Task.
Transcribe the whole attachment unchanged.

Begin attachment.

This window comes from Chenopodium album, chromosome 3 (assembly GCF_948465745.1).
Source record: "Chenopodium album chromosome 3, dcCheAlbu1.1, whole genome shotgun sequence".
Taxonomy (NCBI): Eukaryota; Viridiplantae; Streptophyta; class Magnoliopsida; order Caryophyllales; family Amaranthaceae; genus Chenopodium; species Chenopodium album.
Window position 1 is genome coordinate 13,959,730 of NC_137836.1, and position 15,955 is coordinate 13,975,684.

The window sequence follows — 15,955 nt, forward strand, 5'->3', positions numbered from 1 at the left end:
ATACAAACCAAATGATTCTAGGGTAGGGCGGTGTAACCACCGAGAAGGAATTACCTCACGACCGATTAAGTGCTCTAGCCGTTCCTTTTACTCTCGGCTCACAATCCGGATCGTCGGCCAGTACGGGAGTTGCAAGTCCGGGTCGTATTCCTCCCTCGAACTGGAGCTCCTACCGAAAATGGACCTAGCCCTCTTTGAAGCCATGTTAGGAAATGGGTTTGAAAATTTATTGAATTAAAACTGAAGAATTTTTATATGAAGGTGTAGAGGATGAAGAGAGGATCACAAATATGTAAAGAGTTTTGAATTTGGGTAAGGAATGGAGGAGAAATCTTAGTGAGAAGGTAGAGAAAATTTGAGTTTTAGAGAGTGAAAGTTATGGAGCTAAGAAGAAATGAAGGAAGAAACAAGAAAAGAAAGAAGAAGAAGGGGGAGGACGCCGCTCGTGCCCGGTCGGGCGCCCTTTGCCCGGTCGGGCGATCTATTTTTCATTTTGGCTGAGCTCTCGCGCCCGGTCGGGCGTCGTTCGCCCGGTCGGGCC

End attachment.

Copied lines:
This window comes from Chenopodium album, chromosome 3 (assembly GCF_948465745.1).
Source record: "Chenopodium album chromosome 3, dcCheAlbu1.1, whole genome shotgun sequence".
Taxonomy (NCBI): Eukaryota; Viridiplantae; Streptophyta; class Magnoliopsida; order Caryophyllales; family Amaranthaceae; genus Chenopodium; species Chenopodium album.
Window position 1 is genome coordinate 13,959,730 of NC_137836.1, and position 15,955 is coordinate 13,975,684.

The window sequence follows — 15,955 nt, forward strand, 5'->3', positions numbered from 1 at the left end:
ATACAAACCAAATGATTCTAGGGTAGGGCGGTGTAACCACCGAGAAGGAATTACCTCACGACCGATTAAGTGCTCTAGCCGTTCCTTTTACTCTCGGCTCACAATCCGGATCGTCGGCCAGTACGGGAGTTGCAAGTCCGGGTCGTATTCCTCCCTCGAACTGGAGCTCCTACCGAAAATGGACCTAGCCCTCTTTGAAGCCATGTTAGGAAATGGGTTTGAAAATTTATTGAATTAAAACTGAAGAATTTTTATATGAAGGTGTAGAGGATGAAGAGAGGATCACAAATATGTAAAGAGTTTTGAATTTGGGTAAGGAATGGAGGAGAAATCTTAGTGAGAAGGTAGAGAAAATTTGAGTTTTAGAGAGTGAAAGTTATGGAGCTAAGAAGAAATGAAGGAAGAAACAAGAAAAGAAAGAAGAAGAAGGGGGAGGACGCCGCTCGTGCCCGGTCGGGCGCCCTTTGCCCGGTCGGGCGATCTATTTTTCATTTTGGCTGAGCTCTCGCGCCCGGTCGGGCGTCGTTCGCCCGGTCGGGCC